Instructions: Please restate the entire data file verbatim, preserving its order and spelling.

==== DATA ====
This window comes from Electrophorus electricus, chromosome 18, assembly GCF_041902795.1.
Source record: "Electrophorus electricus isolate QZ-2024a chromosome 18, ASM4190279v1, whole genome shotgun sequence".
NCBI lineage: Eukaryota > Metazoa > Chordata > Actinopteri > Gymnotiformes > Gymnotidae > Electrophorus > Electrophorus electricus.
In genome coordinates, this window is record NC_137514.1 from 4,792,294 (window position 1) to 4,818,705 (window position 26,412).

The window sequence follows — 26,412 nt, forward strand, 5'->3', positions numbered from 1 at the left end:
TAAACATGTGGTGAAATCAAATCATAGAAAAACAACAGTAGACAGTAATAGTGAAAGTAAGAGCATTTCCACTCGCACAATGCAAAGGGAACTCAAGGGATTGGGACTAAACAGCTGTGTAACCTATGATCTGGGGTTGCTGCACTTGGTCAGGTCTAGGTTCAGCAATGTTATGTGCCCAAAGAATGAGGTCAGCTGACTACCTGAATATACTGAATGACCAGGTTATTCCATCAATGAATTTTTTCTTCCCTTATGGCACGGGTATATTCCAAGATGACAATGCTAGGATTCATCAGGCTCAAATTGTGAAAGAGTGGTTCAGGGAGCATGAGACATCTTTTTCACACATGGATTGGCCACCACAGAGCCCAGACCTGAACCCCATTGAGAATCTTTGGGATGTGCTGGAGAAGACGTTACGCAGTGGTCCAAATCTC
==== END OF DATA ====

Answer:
This window comes from Electrophorus electricus, chromosome 18, assembly GCF_041902795.1.
Source record: "Electrophorus electricus isolate QZ-2024a chromosome 18, ASM4190279v1, whole genome shotgun sequence".
NCBI lineage: Eukaryota > Metazoa > Chordata > Actinopteri > Gymnotiformes > Gymnotidae > Electrophorus > Electrophorus electricus.
In genome coordinates, this window is record NC_137514.1 from 4,792,294 (window position 1) to 4,818,705 (window position 26,412).

The window sequence follows — 26,412 nt, forward strand, 5'->3', positions numbered from 1 at the left end:
TAAACATGTGGTGAAATCAAATCATAGAAAAACAACAGTAGACAGTAATAGTGAAAGTAAGAGCATTTCCACTCGCACAATGCAAAGGGAACTCAAGGGATTGGGACTAAACAGCTGTGTAACCTATGATCTGGGGTTGCTGCACTTGGTCAGGTCTAGGTTCAGCAATGTTATGTGCCCAAAGAATGAGGTCAGCTGACTACCTGAATATACTGAATGACCAGGTTATTCCATCAATGAATTTTTTCTTCCCTTATGGCACGGGTATATTCCAAGATGACAATGCTAGGATTCATCAGGCTCAAATTGTGAAAGAGTGGTTCAGGGAGCATGAGACATCTTTTTCACACATGGATTGGCCACCACAGAGCCCAGACCTGAACCCCATTGAGAATCTTTGGGATGTGCTGGAGAAGACGTTACGCAGTGGTCCAAATCTC